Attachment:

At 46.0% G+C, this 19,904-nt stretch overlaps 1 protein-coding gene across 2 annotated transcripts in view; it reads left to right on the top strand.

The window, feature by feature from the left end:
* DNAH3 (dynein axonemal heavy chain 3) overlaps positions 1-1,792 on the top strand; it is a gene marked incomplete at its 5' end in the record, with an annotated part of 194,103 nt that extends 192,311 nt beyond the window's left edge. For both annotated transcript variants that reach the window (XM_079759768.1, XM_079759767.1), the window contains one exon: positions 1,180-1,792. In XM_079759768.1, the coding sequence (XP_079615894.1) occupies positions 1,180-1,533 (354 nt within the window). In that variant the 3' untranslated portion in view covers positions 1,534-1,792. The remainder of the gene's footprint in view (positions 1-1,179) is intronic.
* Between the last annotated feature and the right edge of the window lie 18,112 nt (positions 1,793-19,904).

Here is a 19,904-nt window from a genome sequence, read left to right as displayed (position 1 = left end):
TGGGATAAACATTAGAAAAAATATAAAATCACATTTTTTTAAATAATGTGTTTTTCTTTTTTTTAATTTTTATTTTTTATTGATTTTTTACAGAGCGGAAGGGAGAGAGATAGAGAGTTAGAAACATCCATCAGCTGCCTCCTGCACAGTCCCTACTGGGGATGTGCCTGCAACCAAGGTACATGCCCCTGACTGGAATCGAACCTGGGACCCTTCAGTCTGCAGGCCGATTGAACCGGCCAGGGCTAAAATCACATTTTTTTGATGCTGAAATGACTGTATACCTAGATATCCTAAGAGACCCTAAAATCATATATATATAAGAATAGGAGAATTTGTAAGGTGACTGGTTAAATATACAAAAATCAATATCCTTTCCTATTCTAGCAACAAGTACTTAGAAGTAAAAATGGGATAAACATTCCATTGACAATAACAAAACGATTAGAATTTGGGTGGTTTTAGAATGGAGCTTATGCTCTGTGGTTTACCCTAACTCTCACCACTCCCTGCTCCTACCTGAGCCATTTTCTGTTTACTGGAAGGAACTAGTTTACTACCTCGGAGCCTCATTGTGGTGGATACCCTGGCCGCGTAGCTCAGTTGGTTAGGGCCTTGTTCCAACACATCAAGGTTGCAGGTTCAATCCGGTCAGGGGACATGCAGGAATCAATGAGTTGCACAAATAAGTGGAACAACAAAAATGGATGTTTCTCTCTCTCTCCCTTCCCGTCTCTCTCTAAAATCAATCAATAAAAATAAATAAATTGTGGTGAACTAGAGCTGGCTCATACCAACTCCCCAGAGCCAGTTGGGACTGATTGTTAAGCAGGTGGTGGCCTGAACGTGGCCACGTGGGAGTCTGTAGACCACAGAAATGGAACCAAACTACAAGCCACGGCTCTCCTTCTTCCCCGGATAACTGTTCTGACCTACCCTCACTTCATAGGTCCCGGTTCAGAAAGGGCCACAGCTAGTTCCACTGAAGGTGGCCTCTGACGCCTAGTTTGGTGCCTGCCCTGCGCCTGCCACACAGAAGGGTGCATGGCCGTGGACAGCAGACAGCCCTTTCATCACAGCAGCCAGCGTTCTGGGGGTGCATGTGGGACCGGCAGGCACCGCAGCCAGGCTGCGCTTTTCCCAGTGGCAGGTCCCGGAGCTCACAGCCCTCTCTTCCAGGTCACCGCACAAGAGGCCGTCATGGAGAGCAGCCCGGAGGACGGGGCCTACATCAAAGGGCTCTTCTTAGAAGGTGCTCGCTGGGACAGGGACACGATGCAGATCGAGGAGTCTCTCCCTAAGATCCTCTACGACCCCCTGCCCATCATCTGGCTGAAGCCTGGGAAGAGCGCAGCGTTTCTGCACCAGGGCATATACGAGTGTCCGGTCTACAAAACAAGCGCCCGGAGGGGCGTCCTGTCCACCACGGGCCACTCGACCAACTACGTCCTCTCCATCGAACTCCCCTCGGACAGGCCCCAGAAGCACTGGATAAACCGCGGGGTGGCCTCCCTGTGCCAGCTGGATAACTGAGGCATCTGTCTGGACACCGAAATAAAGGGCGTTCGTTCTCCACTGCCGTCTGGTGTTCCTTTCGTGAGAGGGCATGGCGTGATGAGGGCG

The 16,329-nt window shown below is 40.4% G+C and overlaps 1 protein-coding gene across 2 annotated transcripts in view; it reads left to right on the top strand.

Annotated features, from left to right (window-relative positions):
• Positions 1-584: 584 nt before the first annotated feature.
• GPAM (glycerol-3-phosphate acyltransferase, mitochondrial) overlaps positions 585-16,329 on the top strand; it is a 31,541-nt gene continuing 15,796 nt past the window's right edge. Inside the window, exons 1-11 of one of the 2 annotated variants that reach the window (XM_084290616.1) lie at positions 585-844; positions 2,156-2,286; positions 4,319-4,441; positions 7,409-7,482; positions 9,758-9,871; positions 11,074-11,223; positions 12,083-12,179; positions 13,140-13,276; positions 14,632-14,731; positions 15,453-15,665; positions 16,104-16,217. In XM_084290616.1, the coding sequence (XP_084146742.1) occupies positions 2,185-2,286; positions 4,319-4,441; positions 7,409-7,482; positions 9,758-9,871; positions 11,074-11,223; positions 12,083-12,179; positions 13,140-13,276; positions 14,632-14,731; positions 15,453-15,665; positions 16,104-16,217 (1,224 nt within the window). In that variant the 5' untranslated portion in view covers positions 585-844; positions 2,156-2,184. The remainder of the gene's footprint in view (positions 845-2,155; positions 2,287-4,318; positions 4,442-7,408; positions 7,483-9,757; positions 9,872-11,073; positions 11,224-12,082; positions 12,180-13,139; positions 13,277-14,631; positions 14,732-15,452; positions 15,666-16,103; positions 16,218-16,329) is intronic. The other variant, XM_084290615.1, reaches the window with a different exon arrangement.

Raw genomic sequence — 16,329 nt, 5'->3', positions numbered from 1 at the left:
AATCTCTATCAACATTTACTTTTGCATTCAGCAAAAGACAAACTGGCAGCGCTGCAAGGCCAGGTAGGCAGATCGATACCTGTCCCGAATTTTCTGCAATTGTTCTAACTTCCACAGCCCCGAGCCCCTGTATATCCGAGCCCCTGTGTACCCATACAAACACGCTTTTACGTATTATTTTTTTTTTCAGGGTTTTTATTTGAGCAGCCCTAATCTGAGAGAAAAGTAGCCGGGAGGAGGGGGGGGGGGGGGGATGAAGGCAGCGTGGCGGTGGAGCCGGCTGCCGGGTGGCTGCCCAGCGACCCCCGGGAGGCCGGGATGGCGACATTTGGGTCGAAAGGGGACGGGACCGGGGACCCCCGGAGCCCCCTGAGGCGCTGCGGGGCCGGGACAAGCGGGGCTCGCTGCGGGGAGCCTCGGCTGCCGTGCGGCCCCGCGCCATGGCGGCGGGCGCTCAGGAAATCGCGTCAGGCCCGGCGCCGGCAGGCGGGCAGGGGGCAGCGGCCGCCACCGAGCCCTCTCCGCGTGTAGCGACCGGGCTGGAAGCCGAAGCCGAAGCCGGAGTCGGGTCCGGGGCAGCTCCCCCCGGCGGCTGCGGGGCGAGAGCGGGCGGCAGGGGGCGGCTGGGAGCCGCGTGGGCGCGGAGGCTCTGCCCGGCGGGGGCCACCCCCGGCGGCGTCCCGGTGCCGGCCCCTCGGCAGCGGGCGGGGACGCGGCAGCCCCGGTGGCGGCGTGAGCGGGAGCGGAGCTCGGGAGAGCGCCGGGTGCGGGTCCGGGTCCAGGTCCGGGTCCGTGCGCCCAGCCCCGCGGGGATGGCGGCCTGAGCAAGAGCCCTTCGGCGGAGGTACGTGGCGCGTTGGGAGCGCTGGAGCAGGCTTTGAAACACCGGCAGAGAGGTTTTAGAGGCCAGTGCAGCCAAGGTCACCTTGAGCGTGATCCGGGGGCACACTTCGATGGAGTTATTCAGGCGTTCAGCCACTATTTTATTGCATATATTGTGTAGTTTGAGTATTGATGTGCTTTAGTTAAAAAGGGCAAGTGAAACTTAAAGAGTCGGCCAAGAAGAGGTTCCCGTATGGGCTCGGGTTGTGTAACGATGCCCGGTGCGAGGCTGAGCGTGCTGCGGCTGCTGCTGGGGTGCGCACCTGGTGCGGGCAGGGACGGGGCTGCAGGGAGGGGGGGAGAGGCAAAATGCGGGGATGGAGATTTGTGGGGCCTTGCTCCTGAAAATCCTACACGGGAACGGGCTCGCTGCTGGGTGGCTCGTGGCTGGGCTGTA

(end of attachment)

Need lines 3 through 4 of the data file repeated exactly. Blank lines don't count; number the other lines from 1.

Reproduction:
* DNAH3 (dynein axonemal heavy chain 3) overlaps positions 1-1,792 on the top strand; it is a gene marked incomplete at its 5' end in the record, with an annotated part of 194,103 nt that extends 192,311 nt beyond the window's left edge. For both annotated transcript variants that reach the window (XM_079759768.1, XM_079759767.1), the window contains one exon: positions 1,180-1,792. In XM_079759768.1, the coding sequence (XP_079615894.1) occupies positions 1,180-1,533 (354 nt within the window). In that variant the 3' untranslated portion in view covers positions 1,534-1,792. The remainder of the gene's footprint in view (positions 1-1,179) is intronic.
* Between the last annotated feature and the right edge of the window lie 18,112 nt (positions 1,793-19,904).